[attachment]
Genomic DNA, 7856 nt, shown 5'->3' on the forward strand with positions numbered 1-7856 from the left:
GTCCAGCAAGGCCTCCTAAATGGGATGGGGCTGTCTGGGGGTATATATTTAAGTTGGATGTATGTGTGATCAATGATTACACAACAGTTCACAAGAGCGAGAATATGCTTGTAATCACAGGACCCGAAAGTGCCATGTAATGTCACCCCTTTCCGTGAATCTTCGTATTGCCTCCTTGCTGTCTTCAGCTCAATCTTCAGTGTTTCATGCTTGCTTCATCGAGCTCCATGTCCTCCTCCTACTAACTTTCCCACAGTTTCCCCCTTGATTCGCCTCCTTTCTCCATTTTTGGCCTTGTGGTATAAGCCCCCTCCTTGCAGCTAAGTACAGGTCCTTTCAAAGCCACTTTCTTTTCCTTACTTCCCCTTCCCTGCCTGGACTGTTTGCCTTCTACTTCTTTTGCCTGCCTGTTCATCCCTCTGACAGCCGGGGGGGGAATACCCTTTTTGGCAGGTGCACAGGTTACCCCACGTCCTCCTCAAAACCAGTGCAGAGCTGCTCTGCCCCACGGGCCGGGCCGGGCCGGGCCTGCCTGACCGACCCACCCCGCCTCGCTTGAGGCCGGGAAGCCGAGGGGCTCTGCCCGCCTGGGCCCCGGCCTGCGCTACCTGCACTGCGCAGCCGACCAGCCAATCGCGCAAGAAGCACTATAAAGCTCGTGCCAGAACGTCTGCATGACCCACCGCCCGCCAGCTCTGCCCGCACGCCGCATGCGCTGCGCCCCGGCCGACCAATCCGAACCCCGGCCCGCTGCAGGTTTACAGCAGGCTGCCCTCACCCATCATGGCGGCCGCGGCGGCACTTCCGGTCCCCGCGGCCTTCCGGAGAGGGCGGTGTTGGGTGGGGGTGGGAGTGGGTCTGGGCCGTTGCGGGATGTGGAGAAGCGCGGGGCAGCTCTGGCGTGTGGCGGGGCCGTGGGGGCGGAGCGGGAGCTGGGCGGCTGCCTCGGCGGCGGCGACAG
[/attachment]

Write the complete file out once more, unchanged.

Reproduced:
Genomic DNA, 7856 nt, shown 5'->3' on the forward strand with positions numbered 1-7856 from the left:
GTCCAGCAAGGCCTCCTAAATGGGATGGGGCTGTCTGGGGGTATATATTTAAGTTGGATGTATGTGTGATCAATGATTACACAACAGTTCACAAGAGCGAGAATATGCTTGTAATCACAGGACCCGAAAGTGCCATGTAATGTCACCCCTTTCCGTGAATCTTCGTATTGCCTCCTTGCTGTCTTCAGCTCAATCTTCAGTGTTTCATGCTTGCTTCATCGAGCTCCATGTCCTCCTCCTACTAACTTTCCCACAGTTTCCCCCTTGATTCGCCTCCTTTCTCCATTTTTGGCCTTGTGGTATAAGCCCCCTCCTTGCAGCTAAGTACAGGTCCTTTCAAAGCCACTTTCTTTTCCTTACTTCCCCTTCCCTGCCTGGACTGTTTGCCTTCTACTTCTTTTGCCTGCCTGTTCATCCCTCTGACAGCCGGGGGGGGAATACCCTTTTTGGCAGGTGCACAGGTTACCCCACGTCCTCCTCAAAACCAGTGCAGAGCTGCTCTGCCCCACGGGCCGGGCCGGGCCGGGCCTGCCTGACCGACCCACCCCGCCTCGCTTGAGGCCGGGAAGCCGAGGGGCTCTGCCCGCCTGGGCCCCGGCCTGCGCTACCTGCACTGCGCAGCCGACCAGCCAATCGCGCAAGAAGCACTATAAAGCTCGTGCCAGAACGTCTGCATGACCCACCGCCCGCCAGCTCTGCCCGCACGCCGCATGCGCTGCGCCCCGGCCGACCAATCCGAACCCCGGCCCGCTGCAGGTTTACAGCAGGCTGCCCTCACCCATCATGGCGGCCGCGGCGGCACTTCCGGTCCCCGCGGCCTTCCGGAGAGGGCGGTGTTGGGTGGGGGTGGGAGTGGGTCTGGGCCGTTGCGGGATGTGGAGAAGCGCGGGGCAGCTCTGGCGTGTGGCGGGGCCGTGGGGGCGGAGCGGGAGCTGGGCGGCTGCCTCGGCGGCGGCGACAG